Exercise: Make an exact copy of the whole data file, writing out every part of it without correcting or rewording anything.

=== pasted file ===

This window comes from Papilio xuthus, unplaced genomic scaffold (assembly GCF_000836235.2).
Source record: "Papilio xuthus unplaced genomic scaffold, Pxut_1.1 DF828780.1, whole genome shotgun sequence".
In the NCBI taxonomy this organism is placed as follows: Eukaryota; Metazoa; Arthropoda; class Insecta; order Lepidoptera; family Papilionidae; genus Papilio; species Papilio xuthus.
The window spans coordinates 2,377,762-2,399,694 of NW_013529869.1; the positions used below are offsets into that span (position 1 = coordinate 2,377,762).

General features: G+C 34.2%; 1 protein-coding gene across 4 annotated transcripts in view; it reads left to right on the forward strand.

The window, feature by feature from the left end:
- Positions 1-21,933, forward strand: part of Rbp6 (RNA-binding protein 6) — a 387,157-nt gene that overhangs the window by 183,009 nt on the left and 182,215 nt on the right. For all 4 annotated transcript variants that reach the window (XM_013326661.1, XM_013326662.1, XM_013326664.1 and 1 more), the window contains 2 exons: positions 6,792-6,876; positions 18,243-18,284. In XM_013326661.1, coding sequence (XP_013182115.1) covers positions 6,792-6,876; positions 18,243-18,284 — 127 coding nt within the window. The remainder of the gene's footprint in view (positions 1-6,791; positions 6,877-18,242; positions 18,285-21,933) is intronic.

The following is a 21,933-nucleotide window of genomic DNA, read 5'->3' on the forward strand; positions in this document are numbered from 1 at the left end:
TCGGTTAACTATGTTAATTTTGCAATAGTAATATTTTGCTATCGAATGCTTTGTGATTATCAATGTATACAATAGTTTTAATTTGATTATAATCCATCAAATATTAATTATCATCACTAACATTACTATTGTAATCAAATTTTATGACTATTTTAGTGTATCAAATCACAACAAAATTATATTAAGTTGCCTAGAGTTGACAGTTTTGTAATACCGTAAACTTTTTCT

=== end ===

This window comes from Papilio xuthus, unplaced genomic scaffold (assembly GCF_000836235.2).
Source record: "Papilio xuthus unplaced genomic scaffold, Pxut_1.1 DF828780.1, whole genome shotgun sequence".
In the NCBI taxonomy this organism is placed as follows: Eukaryota; Metazoa; Arthropoda; class Insecta; order Lepidoptera; family Papilionidae; genus Papilio; species Papilio xuthus.
The window spans coordinates 2,377,762-2,399,694 of NW_013529869.1; the positions used below are offsets into that span (position 1 = coordinate 2,377,762).

General features: G+C 34.2%; 1 protein-coding gene across 4 annotated transcripts in view; it reads left to right on the forward strand.

The window, feature by feature from the left end:
- Positions 1-21,933, forward strand: part of Rbp6 (RNA-binding protein 6) — a 387,157-nt gene that overhangs the window by 183,009 nt on the left and 182,215 nt on the right. For all 4 annotated transcript variants that reach the window (XM_013326661.1, XM_013326662.1, XM_013326664.1 and 1 more), the window contains 2 exons: positions 6,792-6,876; positions 18,243-18,284. In XM_013326661.1, coding sequence (XP_013182115.1) covers positions 6,792-6,876; positions 18,243-18,284 — 127 coding nt within the window. The remainder of the gene's footprint in view (positions 1-6,791; positions 6,877-18,242; positions 18,285-21,933) is intronic.

The following is a 21,933-nucleotide window of genomic DNA, read 5'->3' on the forward strand; positions in this document are numbered from 1 at the left end:
TCGGTTAACTATGTTAATTTTGCAATAGTAATATTTTGCTATCGAATGCTTTGTGATTATCAATGTATACAATAGTTTTAATTTGATTATAATCCATCAAATATTAATTATCATCACTAACATTACTATTGTAATCAAATTTTATGACTATTTTAGTGTATCAAATCACAACAAAATTATATTAAGTTGCCTAGAGTTGACAGTTTTGTAATACCGTAAACTTTTTCT